MUSTAFA HAMSHO: If Not For Marv
By Jim Amato: He may have been the second best middleweight in the world in the late 1970’s through the mid 80’s. The ” Hagler Era “. he was twice defeated by the Marvelous one in title fights but no one other then Hagler could seem handle him.
Mustafa Hamsho was born in Syria in 1953. He turned professional in 1975 sometimes fighting under the moniker of Rocky Estafire. He lost his first pro fight in Binghampton, N.Y. to Pat Cuillo. After eight bouts it
would have been hard to foresee Hamsho as a future contender as his ledger stood at 4-2-2. Mustafa would go on to win his next 27 bouts and firmly establish himself as a legitimate title threat.
Contenders Rocky Mosley Jr., Bobby ” Boogaloo ” watts, Irish Pat Murphy, Leo Saenz, the talented Wilfred Scypion, Rudy Robles, rugged Curtis Parker and former champion Alan Minter were among Hamsho’s victims during the streak.
Finally on October 3, 1981 faced Marvin Hagler for the middleweight championship. Marvin was a sharpshooter on this night and he sliced up the well muscled, southpaw Hamsho. Only Mustafa’s grit and gameness kept him in
the fight until the eleventh round. Marvin had cut him to ribbons and the bout was stopped.
Mustafa would regroup and win six in a row. He would again defeat the dangerous Curtis Parker. He would also pull off two minor upsets that put him back to the top of the division. In 1982 he would dominate the upcoming ”bright, white and polite ” Bobby Czyz. In 1983 he would manhandle former welterweight and junior middleweight king Wilfred Benitez. Those victories would put Mustafa back in the ring with Hagler.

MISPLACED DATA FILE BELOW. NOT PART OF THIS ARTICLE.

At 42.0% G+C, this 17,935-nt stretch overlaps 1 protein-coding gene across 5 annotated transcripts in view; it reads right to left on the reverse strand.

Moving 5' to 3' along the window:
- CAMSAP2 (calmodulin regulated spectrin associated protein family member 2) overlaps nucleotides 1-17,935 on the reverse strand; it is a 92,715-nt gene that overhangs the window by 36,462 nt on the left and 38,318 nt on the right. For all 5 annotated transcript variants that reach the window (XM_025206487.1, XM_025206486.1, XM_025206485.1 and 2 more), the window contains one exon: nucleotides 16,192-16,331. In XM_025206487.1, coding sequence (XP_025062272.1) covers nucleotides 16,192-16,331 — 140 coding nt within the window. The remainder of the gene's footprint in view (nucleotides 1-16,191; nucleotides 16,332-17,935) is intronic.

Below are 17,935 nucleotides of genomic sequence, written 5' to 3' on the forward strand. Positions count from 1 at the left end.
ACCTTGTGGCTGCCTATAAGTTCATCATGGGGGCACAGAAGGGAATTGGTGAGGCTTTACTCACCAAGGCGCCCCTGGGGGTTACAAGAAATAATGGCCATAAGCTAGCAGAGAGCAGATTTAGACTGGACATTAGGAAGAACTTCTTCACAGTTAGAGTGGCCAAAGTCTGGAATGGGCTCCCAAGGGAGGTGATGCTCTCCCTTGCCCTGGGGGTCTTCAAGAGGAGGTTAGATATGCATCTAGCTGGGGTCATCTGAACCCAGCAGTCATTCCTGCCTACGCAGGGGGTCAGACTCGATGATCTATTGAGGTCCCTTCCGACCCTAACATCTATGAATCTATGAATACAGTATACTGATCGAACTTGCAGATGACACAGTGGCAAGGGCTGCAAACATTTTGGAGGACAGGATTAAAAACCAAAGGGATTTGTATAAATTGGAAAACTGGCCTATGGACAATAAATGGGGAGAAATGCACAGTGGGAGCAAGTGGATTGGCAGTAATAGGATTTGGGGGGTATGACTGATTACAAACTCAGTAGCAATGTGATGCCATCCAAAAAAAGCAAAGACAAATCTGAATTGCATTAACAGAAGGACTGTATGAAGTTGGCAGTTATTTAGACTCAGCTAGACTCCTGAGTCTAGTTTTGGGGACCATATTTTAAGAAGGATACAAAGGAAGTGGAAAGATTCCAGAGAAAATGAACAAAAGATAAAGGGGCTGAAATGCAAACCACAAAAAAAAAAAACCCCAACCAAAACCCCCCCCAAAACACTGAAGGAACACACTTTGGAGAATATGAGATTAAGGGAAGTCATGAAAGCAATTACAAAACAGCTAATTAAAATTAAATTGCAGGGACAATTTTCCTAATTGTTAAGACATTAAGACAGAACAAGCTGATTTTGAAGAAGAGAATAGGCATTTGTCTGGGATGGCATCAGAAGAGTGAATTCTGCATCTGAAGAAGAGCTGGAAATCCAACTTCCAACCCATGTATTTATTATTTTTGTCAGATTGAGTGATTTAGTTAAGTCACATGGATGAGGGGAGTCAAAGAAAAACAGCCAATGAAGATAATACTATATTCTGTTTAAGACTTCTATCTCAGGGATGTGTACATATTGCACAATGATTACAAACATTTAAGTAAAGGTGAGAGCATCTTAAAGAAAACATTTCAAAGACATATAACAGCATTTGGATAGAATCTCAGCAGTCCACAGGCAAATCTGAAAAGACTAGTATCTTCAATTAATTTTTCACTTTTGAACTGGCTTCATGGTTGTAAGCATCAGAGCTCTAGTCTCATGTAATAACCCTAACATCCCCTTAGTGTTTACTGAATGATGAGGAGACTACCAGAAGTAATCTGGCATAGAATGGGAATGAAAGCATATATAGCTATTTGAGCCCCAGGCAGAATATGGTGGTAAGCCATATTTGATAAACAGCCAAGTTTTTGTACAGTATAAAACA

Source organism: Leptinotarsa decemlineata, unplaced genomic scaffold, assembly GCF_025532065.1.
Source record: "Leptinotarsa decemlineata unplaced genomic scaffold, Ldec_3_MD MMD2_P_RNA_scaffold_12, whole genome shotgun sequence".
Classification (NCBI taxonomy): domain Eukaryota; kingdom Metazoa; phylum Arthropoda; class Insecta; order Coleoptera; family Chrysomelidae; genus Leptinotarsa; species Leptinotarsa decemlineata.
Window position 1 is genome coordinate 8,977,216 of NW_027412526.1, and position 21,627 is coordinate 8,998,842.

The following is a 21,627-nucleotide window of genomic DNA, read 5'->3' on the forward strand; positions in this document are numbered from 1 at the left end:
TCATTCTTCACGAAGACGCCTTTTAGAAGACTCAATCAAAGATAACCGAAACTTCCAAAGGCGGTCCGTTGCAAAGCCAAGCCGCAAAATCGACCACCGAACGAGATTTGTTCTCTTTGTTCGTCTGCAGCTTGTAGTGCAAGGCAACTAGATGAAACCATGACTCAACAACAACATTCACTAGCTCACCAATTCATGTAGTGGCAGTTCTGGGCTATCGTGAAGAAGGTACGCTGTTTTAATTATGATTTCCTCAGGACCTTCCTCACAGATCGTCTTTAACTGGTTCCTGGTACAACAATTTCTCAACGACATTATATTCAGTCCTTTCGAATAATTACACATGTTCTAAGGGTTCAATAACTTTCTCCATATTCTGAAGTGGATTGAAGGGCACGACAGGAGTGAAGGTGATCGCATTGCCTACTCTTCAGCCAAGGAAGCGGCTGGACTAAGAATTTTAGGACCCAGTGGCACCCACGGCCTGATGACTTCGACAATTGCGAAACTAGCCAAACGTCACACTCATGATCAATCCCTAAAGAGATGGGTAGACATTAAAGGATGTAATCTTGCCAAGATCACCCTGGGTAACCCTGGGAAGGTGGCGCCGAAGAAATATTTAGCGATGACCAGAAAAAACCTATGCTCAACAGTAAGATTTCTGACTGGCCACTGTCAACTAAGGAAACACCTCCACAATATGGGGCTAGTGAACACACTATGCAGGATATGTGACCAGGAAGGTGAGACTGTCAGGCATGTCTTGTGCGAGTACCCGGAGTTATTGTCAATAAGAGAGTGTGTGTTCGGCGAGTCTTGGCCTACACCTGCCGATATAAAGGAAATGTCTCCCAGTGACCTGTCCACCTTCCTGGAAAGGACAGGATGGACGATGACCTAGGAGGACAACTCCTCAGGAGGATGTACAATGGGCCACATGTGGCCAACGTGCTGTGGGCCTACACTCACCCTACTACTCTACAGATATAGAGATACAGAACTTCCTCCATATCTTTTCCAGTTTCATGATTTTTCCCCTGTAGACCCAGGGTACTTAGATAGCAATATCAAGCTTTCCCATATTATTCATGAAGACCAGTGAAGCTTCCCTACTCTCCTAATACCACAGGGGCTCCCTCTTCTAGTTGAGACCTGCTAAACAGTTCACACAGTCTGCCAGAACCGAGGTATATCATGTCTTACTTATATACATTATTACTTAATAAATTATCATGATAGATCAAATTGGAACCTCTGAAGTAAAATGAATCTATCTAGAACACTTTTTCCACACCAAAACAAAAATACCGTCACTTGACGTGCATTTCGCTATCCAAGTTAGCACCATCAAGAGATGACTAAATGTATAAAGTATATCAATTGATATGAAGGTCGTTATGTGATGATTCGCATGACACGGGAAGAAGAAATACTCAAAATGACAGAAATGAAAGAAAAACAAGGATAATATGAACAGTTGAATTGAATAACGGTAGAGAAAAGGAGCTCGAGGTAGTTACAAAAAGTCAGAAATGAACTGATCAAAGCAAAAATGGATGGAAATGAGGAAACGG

On October 19th, 1984, three years after their first meeting Hagler and Hamsho traded leather again. This turned out to be one of Marvin’s career best performances as he blasted out the usually durable Hamsho in three rounds.
Over the next few years Hamsho would win four straight over average opposition. In 1987 he met future light heavyweight champion Don LaLonde and has clearly outpointed. Two fights later he lost in the first round to
future champion Graziano Rocchingiani. In 1989 he survived a first round scare to stop Wesley Reid in five rounds. That was his final bout.
Hamsho retired with a very formidable record of 43-6-2. He was strong and awkwardly effective from his left handed stance. He was not a big puncher but he was always in terrific condition. He was able to score twenty seven knockouts throughout his career. A solid case can be made that Mustafa Hamsho was keeper of the gate to Marvin Hagler’s throne and that is meant as the highest compliment.